Tuesday, June 26, 2012

Potatoes and Tomatoes: Continuing Early Summer Care

This summer with temperatures in the mid and upper eighties and lots of rain has been kind to gardeners in our area.   Lilies are so fragrant that it takes just one bloom to perfume my potting room and keep me happy as I prepare flats of broccoli and Brussels sprouts for an autumnal harvest.


The English lavender is in full bloom while the taller and lighted-coloured French lavender is just starting.  Most of our lavender is in our front garden.  I love when I see passersby catching a whiff and walking away smiling.  Lavender has a very fresh and uplifting fragrance.


I use lavender as a culinary herb and for making lavender water.  I pick the freshest flowers for kitchen use, just a few buds, before they open.  Supposedly English lavender is better for culinary and cosmetic use, but I can't tell the difference.  Lavender goes well with roast chicken and in creamy salad dressings as long as you go very easy on the quantity or else your dish will taste like perfume.  Some prefer to grind the buds for a powdery texture.  Picking off the buds in ample amounts for lavender water is tedious though, but then again, the fragrance surrounding you helps you keep at it.

When making lavender water, I add boiling water just enough to cover fresh buds and let steep until cool, making sure I squeeze the flowers as dry as I can to extract their fragrance.  Just as with rosewater, I freeze the strained lavender water in ice cube trays, taking what I need for the bath as required.  When dried--I spread the buds on trays--lavender is perfect for linen closet sachets and in potpourris.

The tomatoes are doing well despite a delayed planting because of cold temperatures in late spring.

Early season Marmande tomatoes

I grow both interminate and determinate tomatoes.  The former bear fruit throughout the season and seem to do best when they are pruned and staked.  The later kind fruits all at once and are fine without pruning or staking and are a boon when you just have run out of time for yet some more pruning and staking.  I scratch in a high potassium fertilizer--NPK formula with a high last number-- for both kinds when flowers appear.  Mulching deeply cuts down on both watering and weeding.  We are allowed by city edict only to water our gardens early in the morning or late at night as those times are best to lessen wasteful evaporation.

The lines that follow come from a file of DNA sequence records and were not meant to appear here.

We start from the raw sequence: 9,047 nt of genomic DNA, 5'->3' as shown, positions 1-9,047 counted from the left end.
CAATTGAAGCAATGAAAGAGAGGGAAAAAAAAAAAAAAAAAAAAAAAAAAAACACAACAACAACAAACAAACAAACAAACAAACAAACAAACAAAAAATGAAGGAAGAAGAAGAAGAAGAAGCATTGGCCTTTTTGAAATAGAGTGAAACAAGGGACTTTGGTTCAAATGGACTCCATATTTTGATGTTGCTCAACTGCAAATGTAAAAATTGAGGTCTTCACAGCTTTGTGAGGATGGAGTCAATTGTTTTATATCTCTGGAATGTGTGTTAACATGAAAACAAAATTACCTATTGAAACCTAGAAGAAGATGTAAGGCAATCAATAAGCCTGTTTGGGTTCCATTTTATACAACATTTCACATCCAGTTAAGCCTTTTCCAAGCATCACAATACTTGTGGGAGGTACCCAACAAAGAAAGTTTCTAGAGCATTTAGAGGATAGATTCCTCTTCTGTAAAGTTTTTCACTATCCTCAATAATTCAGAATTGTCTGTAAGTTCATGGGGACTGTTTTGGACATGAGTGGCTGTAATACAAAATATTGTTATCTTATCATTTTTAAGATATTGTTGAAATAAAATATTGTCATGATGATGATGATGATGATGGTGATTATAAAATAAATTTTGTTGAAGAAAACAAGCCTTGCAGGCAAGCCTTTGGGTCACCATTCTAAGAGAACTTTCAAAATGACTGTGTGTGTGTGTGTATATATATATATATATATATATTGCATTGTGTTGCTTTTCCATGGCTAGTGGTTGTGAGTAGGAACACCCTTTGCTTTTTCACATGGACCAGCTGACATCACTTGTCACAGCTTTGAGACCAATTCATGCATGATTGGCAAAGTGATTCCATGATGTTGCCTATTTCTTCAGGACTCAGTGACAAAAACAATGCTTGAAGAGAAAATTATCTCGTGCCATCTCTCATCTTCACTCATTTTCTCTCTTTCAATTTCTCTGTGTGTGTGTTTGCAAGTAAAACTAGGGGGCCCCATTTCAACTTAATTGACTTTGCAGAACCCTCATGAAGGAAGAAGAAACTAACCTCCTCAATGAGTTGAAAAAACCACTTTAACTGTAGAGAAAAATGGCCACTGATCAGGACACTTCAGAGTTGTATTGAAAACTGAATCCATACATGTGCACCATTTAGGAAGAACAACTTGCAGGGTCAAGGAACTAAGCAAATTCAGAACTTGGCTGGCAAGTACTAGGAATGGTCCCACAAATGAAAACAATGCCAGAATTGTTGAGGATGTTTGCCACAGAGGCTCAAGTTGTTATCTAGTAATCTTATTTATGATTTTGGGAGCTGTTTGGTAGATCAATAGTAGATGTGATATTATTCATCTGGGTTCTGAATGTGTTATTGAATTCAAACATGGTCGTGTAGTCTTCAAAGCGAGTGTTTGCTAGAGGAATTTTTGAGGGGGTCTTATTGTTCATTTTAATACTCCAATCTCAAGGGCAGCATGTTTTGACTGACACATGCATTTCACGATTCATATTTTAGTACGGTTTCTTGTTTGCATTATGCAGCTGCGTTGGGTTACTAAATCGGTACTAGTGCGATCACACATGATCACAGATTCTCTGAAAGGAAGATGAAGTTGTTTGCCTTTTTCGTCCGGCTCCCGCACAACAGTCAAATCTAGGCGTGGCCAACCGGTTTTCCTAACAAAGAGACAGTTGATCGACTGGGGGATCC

Staked indeterminate varieties:  Beefmaster and Marmande

In the foreground are bushy plum-shaped Romas, a great sauce tomato

Pruning the indeterminate type means pinching off the little branch that grows in the crotch of two larger branches.  Ideally, you want just one leading/head branch twirling around the tuteur.


As for the potatoes, when plants are about eight inches high, it is necessary to side dress with a high phosphorus fertilizer--NPK formula with a high middle number--and hill them.  This mounding prevents any potato close to the surface turning green from sunlight exposure.


The seed packet shows the slant of the hill

When plants are about a foot high, I hill them again for a final height of about six inches.  In block beds, there is not enough soil to do what is required, so I either use compost or grass clippings.  The only pests this season were a few snails who munched a bit on the leaves, not causing much damage because I heeded the early signs and lifted up the terracotta roof tiles framing the beds and picked all the snails off which put an end to that problem.  The tiles are not only decorative, they function as snail and slug traps.

Potato flowers are quite pretty and were much loved by Queen Marie Antoinette who wore them in her hair.



A bed of Desiree, a yellow-fleshed, red skinned late season variety

Early season potatoes are the best for harvesting about now, that is, new potatoes, but a few plants of mid-season and late-season varieties can be dug up also.  Since the potatoes are small, usually just a pull on the plant near the base is sufficient to remove them from the soil.  If not, than spade or fork carefully around the mound and collect the potatoes.  Detach the potatoes and let them dry out of the sun for a few hours if they are coated with moist earth.



After scrubbing, tiny new potatoes just need some steaming and usually no peeling to get them mouth-watering tender.  Immature later season varieties, like the mid-season Mona Lisa pictured above, require boiling and for my taste, peeling.  Add some fresh minced green herbs--I tossed in lovage, flat-leaf parsley, chives, and basil--and butter with a sprinkling of fleur de sel before serving for a tasty, visually pleasing side dish. 


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